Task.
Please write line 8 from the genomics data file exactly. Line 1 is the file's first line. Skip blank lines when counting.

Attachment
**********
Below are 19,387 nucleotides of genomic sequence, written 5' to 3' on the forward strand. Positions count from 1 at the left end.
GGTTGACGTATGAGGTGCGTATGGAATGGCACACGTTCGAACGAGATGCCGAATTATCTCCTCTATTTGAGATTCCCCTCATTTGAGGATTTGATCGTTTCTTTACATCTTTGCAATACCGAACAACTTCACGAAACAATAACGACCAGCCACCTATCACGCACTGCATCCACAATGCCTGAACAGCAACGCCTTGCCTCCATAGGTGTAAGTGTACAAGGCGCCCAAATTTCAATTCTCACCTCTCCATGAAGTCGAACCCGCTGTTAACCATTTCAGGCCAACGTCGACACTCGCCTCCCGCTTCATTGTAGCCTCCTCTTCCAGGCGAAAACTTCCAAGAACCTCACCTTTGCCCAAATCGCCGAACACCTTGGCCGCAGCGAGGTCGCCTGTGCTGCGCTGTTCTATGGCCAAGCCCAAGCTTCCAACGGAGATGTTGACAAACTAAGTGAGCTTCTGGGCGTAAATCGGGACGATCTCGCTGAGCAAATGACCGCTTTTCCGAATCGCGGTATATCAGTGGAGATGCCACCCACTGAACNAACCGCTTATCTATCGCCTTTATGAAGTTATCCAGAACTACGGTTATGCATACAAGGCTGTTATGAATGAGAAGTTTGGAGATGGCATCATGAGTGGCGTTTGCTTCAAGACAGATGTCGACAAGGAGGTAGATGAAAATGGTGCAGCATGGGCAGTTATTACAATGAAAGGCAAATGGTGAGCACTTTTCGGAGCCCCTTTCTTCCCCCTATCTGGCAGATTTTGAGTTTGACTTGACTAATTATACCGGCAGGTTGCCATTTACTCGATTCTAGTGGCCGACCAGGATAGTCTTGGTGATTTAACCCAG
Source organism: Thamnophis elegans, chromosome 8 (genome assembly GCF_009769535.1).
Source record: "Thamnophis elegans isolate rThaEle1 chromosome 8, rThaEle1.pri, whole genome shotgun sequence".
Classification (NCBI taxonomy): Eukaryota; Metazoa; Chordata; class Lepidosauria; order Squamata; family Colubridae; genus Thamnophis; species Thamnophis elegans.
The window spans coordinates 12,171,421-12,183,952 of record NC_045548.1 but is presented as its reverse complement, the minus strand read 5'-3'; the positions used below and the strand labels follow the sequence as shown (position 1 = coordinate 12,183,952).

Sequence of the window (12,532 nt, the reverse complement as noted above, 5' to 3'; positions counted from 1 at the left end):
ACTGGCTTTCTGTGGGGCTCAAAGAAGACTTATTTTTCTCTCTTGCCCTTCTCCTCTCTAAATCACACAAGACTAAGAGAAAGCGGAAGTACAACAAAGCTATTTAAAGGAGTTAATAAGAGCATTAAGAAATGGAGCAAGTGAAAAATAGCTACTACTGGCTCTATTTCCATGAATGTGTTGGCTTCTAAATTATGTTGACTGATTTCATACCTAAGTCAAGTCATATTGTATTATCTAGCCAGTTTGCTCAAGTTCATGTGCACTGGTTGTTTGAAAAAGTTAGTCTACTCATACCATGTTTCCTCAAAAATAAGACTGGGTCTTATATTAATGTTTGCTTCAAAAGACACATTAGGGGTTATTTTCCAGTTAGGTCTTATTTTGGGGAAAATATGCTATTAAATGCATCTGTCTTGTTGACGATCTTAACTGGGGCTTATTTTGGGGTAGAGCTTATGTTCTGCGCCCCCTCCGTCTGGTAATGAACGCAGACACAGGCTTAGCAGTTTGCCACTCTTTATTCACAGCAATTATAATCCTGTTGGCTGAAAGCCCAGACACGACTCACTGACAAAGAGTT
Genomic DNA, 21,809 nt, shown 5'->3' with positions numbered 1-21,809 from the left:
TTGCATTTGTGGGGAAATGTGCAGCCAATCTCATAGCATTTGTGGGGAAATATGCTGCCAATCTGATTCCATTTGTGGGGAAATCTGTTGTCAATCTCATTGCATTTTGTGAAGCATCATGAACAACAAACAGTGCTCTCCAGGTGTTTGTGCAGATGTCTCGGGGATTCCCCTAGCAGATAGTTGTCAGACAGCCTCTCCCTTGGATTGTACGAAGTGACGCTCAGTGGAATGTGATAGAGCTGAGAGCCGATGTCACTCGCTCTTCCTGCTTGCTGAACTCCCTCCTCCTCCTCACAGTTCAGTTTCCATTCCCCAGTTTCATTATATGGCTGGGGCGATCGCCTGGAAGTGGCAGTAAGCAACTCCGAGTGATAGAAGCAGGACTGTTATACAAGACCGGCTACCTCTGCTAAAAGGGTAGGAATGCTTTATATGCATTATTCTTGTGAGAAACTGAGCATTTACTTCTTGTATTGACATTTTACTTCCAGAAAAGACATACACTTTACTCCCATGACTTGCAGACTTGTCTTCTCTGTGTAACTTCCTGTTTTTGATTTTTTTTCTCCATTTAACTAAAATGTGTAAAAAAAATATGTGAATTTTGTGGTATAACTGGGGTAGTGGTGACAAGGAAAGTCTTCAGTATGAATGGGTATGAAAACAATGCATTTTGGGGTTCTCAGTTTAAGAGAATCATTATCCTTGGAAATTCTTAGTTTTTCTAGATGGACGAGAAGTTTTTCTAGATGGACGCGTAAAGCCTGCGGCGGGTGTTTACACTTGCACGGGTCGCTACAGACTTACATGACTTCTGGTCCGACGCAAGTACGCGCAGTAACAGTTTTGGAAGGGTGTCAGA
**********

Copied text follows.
ACTGGCTTTCTGTGGGGCTCAAAGAAGACTTATTTTTCTCTCTTGCCCTTCTCCTCTCTAAATCACACAAGACTAAGAGAAAGCGGAAGTACAACAAAGCTATTTAAAGGAGTTAATAAGAGCATTAAGAAATGGAGCAAGTGAAAAATAGCTACTACTGGCTCTATTTCCATGAATGTGTTGGCTTCTAAATTATGTTGACTGATTTCATACCTAAGTCAAGTCATATTGTATTATCTAGCCAGTTTGCTCAAGTTCATGTGCACTGGTTGTTTGAAAAAGTTAGTCTACTCATACCATGTTTCCTCAAAAATAAGACTGGGTCTTATATTAATGTTTGCTTCAAAAGACACATTAGGGGTTATTTTCCAGTTAGGTCTTATTTTGGGGAAAATATGCTATTAAATGCATCTGTCTTGTTGACGATCTTAACTGGGGCTTATTTTGGGGTAGAGCTTATGTTCTGCGCCCCCTCCGTCTGGTAATGAACGCAGACACAGGCTTAGCAGTTTGCCACTCTTTATTCACAGCAATTATAATCCTGTTGGCTGAAAGCCCAGACACGACTCACTGACAAAGAGTT